T-cell prolymphocytic leukemia (T-PLL) is mostly characterized by aberrant expansion of small- to medium-sized prolymphocytes with a mature post-thymic phenotype, high aggressiveness of the disease and poor prognosis. However, T-PLL is more heterogeneous with a wide range of clinical, morphological, and molecular features, which occasionally impedes the diagnosis. We hypothesized that T-PLL consists of phenotypic and/or genotypic subgroups that may explain the heterogeneity of the disease. Multi-dimensional immuno-phenotyping and gene expression profiling did not reveal clear T-PLL subgroups, and no clear T-cell receptor a or β CDR3 skewing was observed between different T-PLL cases. We revealed that the expression of microRNA (miRNA) is aberrant and often heterogeneous in T-PLL. We identified 35 miRNA that were aberrantly expressed in T-PLL with miR-200c/141 as the most differentially expressed cluster. High miR- 200c/141 and miR-181a/181b expression was significantly correlated with increased white blood cell counts and poor survival. Furthermore, we found that overexpression of miR-200c/141 correlated with downregulation of their targets ZEB2 and TGFβR3 and aberrant TGFβ1- induced phosphorylated SMAD2 (p-SMAD2) and p-SMAD3, indicating that the TGFβ pathway is affected in T-PLL. Our results thus highlight the potential role for aberrantly expressed oncogenic miRNA in T-PLL and pave the way for new therapeutic targets in this disease.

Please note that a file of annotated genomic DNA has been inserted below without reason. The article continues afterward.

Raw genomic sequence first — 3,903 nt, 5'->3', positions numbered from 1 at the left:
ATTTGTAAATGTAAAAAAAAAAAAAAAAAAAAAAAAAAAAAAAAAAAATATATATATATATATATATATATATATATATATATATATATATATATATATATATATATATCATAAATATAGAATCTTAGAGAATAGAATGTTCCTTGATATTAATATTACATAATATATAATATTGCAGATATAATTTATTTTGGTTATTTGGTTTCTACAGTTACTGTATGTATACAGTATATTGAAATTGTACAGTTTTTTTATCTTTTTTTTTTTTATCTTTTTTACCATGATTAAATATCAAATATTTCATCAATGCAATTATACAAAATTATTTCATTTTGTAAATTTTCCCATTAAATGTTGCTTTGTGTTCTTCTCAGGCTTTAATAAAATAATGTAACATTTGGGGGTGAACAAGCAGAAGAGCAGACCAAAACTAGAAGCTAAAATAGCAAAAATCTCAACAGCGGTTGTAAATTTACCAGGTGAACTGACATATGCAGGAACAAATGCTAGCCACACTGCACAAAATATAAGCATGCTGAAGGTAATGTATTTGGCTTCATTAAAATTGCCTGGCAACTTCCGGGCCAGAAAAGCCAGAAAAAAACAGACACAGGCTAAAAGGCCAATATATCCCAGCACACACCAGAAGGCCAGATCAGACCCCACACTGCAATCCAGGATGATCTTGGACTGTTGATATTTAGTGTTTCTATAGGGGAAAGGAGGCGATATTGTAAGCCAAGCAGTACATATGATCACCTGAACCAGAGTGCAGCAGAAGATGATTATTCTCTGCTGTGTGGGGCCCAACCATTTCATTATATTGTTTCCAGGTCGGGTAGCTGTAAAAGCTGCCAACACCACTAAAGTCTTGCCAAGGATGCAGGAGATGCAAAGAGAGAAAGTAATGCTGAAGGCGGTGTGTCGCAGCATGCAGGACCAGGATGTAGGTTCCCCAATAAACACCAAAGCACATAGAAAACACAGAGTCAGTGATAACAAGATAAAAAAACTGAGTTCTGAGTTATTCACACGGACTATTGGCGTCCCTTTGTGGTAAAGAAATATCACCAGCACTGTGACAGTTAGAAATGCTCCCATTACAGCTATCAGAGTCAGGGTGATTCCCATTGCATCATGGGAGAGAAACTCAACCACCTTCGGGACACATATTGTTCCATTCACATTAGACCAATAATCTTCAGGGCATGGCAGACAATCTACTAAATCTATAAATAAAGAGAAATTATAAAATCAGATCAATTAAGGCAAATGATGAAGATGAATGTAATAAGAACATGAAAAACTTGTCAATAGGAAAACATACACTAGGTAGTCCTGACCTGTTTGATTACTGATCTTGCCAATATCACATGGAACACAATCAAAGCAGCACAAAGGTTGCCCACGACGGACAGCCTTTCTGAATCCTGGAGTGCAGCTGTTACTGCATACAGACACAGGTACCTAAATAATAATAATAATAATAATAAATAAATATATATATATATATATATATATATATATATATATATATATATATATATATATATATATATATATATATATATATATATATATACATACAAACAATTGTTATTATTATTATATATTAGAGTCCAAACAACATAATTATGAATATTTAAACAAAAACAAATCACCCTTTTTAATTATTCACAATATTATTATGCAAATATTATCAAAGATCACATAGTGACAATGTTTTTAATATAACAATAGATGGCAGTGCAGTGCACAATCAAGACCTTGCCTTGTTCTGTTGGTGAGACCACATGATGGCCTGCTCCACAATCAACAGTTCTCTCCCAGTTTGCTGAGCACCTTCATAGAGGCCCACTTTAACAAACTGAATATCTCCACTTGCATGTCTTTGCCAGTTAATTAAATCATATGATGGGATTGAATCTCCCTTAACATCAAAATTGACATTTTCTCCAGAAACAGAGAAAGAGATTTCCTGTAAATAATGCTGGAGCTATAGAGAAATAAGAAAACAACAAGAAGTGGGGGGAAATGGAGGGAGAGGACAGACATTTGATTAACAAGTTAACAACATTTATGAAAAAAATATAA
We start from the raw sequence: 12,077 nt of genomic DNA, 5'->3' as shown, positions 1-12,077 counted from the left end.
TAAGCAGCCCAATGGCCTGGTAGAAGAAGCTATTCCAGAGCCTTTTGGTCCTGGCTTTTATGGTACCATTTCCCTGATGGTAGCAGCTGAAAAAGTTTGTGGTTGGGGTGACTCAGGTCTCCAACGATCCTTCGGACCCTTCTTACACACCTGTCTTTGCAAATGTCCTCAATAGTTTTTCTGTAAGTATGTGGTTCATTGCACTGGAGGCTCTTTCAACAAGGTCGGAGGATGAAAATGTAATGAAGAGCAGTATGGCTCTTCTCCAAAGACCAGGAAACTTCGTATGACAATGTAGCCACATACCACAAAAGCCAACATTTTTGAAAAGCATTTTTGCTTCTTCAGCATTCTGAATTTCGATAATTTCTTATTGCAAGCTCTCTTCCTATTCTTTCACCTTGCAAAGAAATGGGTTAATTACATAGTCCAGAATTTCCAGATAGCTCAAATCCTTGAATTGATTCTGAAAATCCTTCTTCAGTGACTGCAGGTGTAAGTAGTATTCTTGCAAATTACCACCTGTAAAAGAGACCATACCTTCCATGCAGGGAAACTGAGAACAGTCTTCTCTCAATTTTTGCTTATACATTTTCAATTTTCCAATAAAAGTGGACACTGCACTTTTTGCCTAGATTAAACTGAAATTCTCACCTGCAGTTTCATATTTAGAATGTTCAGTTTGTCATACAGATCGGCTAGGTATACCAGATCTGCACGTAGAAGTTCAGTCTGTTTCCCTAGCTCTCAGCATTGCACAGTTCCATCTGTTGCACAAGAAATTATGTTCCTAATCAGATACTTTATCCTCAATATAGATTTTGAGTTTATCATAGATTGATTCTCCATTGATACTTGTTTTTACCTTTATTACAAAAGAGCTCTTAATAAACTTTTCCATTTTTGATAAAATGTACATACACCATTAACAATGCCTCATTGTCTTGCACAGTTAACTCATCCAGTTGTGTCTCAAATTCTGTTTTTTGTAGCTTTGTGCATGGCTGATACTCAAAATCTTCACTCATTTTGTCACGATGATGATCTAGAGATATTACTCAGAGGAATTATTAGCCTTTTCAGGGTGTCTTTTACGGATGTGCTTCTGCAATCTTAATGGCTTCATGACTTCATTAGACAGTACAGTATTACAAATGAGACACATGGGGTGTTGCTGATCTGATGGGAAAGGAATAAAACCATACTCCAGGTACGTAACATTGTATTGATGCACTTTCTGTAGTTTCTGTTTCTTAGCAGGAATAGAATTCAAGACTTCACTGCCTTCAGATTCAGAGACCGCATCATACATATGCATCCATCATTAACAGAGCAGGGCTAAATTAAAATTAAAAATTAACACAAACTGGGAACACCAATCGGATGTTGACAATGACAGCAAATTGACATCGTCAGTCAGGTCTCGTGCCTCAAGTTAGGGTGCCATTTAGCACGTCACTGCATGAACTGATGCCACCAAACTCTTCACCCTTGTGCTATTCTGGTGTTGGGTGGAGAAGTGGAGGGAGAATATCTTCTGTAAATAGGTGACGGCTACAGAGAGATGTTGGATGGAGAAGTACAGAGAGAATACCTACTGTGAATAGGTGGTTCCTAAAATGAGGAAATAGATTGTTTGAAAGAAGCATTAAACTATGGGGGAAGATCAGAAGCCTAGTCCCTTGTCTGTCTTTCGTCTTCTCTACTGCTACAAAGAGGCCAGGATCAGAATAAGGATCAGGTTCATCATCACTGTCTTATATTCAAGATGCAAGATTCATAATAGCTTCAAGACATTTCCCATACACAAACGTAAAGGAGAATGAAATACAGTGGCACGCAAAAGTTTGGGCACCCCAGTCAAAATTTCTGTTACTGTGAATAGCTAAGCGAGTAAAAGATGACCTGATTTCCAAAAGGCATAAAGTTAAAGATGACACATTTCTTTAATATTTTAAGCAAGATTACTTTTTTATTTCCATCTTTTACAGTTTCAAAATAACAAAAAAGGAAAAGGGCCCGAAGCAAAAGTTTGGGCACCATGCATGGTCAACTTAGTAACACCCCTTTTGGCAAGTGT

T-cell prolymphocytic leukemia (T-PLL) is a relatively rare disease accounting for approximately 2% of mature lymphocytic leukemia patients older than 30 years.1 T-PLL is characterized by an uncontrolled expansion of malignant, mature, postthymic T lymphocytes in the bone marrow (BM), lymph nodes, liver and spleen, resulting in hepato-splenomegaly, lymphadenopathy, skin lesions and a high leukocyte count. Whole-transcriptome analysis of T-PLL cells revealed that the most significantly deregulated genes are involved in T-cell receptor signaling, cytokine signaling and p53-controlled apoptosis.2 In addition, frequent recurrent mutations in DNA damage repair/tumor suppressor genes (e.g., ATM, TP53, MSH3, MSH6, SAMHD1, PARP10, HERC1, HERC2), and oncogenes (JAK1 and JAK3) have been described in T-PLL.3,4 The majority of T-PLL cases exhibit a complex karyotype.3 Many distinct chromosomal abnormalities, including common chromosomal translocations involving chromosome 8, 11 and 14, deletions in 11q, 8p and 7q34q36 and gains of 8q and 8p11p12 have been reported.2,5 However, most T-PLL cases have abnormalities of chromosome 14, of which inv(14)(q11q32) and t(14:14)(q11;q32) are found most frequently.5 Chromosome 14 abnormalities bring the T-cell leukemia/lymphoma 1A (TCL1A, TCL1) oncogene on chromosome 14q32 in close proximity to the T-cell receptor-a/d*************(TRA/TRD) regulatory region on chromosome 14q11, or more rarely to T-cell receptor-b (TRB) regulatory elements located on 7q35, resulting in overexpression of TCL1.6 TCL1 is an adapter protein of 14 kDa that functions in kinase complexes and enhances T-cell receptor-mediated pro-survival signaling.7 The gene encoding mature T-cell proliferation-1 (MTCP1), is highly homologous to TCL1 and is involved in the less frequent translocations t(X;14)(q28;q11) and t(X;7)(q28;q35).5 The total incidence of translocations involving TCL1 and MTCP1 is around 90%.5 The high incidence of TCL1 and MTCP1 translocations strongly suggest that this family of proteins plays a key role in the pathogenesis of T-PLL. In full agreement, different TCL1 and MTCP1 transgenic mouse models demonstrate a role for TCL1 and MTCP1 in the initiation of malignant transformation to overt leukemia similar to T-PLL,8-10 albeit with a long latency of 12-20 months. These data indicate that secondary oncogenic events are required for full oncogenic transformation of the mature T cells. Identification of co-operating leukemia genes in the Em-TCL1 transgenic mouse with a Sleeping Beauty transposon- mediated mutagenesis screen revealed increased nuclear factor (NF)-kB signaling as a collaborating event in TCL1-mediated leukemogenesis.11 The role for small noncoding RNA in the pathogenesis of T-PLL has not been investigated yet.